This spring scale will also be used to test your knot strengths.. The more you test knots the more comfortable you will be on bigger fish, at least mentally.

If you are even in the Van Nuys area of California I teach these techniques every Saturday from around 10 am to 3 PM at Bob Sands Tackle.. Folks from all over come by to see what this is all about...If I have time, I spend a fair amount of time with the anglers with zero obligation to purchase anything.. I just ask that you PM me if you are considering coming by to make sure I am in town and not fishing. These lessons seem to make a difference for both Newbies and experienced anglers alike..

You are also welcome to PM me and I will give you my phone number is you want to ask questions about anything fishing related.. It would by my pleasure to help in anyway I can.

Best of luck in the up coming season.

Respectfully,

Jamie

Awesome , great info...this gives me a bunch to start with and PM sent , Thank you!
 
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Brook415

Newbie
Jan 21, 2017
17
5
46
Sf
Name
Brook francisco
Boat
None
Keep practicing with your Lexa 400. That reel will handle most yellowtail and school sized tuna.

With the Lexa you thumb the fishing line. When you cast the Makaira thumb the spool. Thumbing the ridge on the side of the spool will make it easier for you to cast. It is smoother and more consistent than the fishing line.
I get exactly what you are saying...need to get this mak in my hands , really hoping it fits me well now that I took the dive on it
 
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Zr1tech

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  • Aug 19, 2020
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    Hi Brook, Welcome to your newest addiction of S.D.,West coast style fishing.

    For practicing at the park, Try using the lightest weight Clothes pin you can find.. You can also cut down on the leg lengths to make it lighter.. Do not tie it on, rather pinch it on like you were pinning on some clothing to dry (I much be showing my age). Any hiccup in your casting technique or should you be whipping the cast will result in the clothes pin flying off the line.. By smoothing out your cast, you not only will make your live bait happier, get longer distance in the cast with less impact on the bait, but you will also keep your body from wearing down using muscles that may not be used to these casting techniques.

    Smoothing out your cast by using a pendular style motion will really help when it is time to cast a smaller bait..The Pendular cast also provides the angler the ability to turn over the jig faster in order to get the butt of the jig to begin to "Turn Over" right from the moment the tip passes 12 o'clock. Getting the Butt of the jig to be in front asap is the difference between throwing a wobbly pass and a tight spiral (Football analogy) which will add distance to the cast. Additionally, getting your muscle memory started with correct form will help you advance your skills more rapidly and prevent you from having to correct bad form already practiced.

    There is a wonderful series of U-tube videos where Frank LoPreste and Tim Ekstrom go into great detail on various casting techniques. These videos can provide a great baseline for understanding the proper body mechanisms and alignments that go into casting a artificial lure or a live bait..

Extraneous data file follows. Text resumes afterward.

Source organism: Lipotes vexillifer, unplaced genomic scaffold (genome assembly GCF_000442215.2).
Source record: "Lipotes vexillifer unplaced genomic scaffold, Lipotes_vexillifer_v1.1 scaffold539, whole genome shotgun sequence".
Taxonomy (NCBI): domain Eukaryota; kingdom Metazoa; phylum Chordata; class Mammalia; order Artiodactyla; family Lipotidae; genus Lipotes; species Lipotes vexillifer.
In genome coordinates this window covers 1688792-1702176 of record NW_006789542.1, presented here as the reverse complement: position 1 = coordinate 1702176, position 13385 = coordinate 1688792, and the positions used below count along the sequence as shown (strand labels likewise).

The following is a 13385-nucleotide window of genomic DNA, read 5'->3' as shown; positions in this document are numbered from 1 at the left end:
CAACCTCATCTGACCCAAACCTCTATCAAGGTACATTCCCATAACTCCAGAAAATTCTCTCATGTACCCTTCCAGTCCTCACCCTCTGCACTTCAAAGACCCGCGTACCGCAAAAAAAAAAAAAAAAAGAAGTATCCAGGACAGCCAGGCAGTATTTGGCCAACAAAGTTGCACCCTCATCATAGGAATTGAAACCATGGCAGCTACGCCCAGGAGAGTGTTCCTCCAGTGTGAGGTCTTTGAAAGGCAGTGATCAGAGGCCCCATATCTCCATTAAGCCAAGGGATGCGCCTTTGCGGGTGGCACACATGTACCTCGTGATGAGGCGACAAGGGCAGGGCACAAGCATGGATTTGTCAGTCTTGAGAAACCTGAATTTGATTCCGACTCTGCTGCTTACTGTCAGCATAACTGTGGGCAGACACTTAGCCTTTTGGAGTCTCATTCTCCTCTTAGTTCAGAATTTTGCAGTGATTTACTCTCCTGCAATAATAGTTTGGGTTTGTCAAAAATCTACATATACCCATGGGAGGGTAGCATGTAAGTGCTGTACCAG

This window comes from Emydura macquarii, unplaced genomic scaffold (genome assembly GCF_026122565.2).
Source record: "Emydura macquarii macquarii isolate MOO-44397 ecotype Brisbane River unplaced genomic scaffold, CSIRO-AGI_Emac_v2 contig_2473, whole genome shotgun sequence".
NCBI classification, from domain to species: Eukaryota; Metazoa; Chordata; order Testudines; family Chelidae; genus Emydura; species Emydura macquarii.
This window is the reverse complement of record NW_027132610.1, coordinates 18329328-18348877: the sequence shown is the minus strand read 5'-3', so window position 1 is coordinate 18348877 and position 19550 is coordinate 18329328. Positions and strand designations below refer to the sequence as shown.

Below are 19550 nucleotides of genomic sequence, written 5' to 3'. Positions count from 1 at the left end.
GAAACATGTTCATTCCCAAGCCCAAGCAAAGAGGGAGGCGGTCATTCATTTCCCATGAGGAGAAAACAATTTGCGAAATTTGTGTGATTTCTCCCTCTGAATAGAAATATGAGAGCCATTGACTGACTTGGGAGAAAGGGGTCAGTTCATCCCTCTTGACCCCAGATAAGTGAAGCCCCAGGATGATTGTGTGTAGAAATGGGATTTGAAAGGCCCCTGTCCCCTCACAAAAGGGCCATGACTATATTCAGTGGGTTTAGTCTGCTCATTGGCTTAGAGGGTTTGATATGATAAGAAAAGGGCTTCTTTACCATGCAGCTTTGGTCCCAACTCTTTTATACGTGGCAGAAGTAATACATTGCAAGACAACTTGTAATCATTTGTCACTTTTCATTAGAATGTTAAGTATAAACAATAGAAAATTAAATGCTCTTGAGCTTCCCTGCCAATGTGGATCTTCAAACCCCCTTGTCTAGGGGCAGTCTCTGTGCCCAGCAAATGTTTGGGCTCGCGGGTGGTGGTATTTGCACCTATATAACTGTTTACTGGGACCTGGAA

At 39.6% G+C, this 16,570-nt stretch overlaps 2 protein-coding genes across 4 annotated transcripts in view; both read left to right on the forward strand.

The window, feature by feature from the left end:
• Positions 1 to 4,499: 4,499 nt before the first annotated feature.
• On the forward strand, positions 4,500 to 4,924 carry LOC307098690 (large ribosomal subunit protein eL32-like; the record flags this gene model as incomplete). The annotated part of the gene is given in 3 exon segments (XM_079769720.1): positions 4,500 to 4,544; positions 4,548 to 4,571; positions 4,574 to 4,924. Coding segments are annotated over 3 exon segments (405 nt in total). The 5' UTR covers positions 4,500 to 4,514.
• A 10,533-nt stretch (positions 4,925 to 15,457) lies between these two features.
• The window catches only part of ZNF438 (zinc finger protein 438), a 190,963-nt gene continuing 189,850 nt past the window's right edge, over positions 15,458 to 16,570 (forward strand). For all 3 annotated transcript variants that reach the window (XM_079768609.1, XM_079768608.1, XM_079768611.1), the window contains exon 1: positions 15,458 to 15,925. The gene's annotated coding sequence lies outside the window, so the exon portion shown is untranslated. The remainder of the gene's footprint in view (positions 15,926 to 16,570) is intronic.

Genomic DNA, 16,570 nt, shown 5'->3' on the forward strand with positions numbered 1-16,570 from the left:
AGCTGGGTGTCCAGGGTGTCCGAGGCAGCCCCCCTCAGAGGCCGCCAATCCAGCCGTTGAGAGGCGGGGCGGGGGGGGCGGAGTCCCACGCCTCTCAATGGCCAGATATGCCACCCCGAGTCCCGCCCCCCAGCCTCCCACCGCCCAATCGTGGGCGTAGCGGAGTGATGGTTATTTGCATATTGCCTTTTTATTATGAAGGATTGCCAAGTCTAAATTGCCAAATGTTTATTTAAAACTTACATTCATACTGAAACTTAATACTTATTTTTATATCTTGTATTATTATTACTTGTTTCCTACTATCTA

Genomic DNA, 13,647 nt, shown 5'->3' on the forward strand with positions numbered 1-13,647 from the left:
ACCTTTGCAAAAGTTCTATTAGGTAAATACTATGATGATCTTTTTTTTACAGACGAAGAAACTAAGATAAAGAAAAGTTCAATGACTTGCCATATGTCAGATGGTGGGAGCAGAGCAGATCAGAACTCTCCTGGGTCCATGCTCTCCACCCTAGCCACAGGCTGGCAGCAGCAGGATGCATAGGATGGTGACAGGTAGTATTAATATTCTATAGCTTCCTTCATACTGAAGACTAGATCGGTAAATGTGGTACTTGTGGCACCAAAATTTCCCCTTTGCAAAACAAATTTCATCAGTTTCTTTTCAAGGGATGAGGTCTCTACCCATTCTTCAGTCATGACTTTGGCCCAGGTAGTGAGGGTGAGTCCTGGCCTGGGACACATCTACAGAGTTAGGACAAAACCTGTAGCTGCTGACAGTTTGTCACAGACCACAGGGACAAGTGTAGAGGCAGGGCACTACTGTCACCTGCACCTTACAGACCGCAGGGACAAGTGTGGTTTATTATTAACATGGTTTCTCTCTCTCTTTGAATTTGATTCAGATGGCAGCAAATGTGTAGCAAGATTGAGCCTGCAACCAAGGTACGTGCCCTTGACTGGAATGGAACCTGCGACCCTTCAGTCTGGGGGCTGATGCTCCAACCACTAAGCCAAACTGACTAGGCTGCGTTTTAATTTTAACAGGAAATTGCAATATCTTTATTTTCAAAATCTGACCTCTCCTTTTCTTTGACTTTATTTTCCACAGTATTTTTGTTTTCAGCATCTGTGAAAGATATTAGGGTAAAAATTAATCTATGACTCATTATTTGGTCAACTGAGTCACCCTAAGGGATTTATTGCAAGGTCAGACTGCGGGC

By practicing these overhead techniques at the park or lake as well as using the clothes pin should give you a big head start for once you get on the boat... Additionally, if you are at the park, stand on a park bench and practice replicating the underhand lobbing of a bait or add weight to replicate the jig. There are many times where the underhand lob will be more appropriate than the overhead cast both on jigs and bait...

    I have always been amazed that Fishing is one of if not the only sport where the majority of anglers do not practice their craft when not on the boat or water.. Golfers go to the Range, Bowlers practice bowling, Bball, Fball, etc. all require practicing.. Why is it Anglers tend to not want to go the park, or lake to practice and develop proper technique? Heck, watching how a jig swims at your local lake, trying different jigs, etc. will allow the angler to learn for themselves what makes a good jig or a jib that does not swim as well.. This fishing thing is a sport for those who actually want to get better and practicing proper technique vs developing lousy technique will advance the angler as i does in every other sport..

    Finally, for those not used to fishing larger fish from a west coast boat, setting up a 50 pound pull scale, tie it off to a bumper hitch or solid base, while walking around, side to side, up and down, front and back, can somewhat replicate the Pull of a fish..
    This spring scale will also be used to test your knot strengths.. The more you test knots the more comfortable you will be on bigger fish, at least mentally.

    If you are even in the Van Nuys area of California I teach these techniques every Saturday from around 10 am to 3 PM at Bob Sands Tackle.. Folks from all over come by to see what this is all about...If I have time, I spend a fair amount of time with the anglers with zero obligation to purchase anything.. I just ask that you PM me if you are considering coming by to make sure I am in town and not fishing. These lessons seem to make a difference for both Newbies and experienced anglers alike..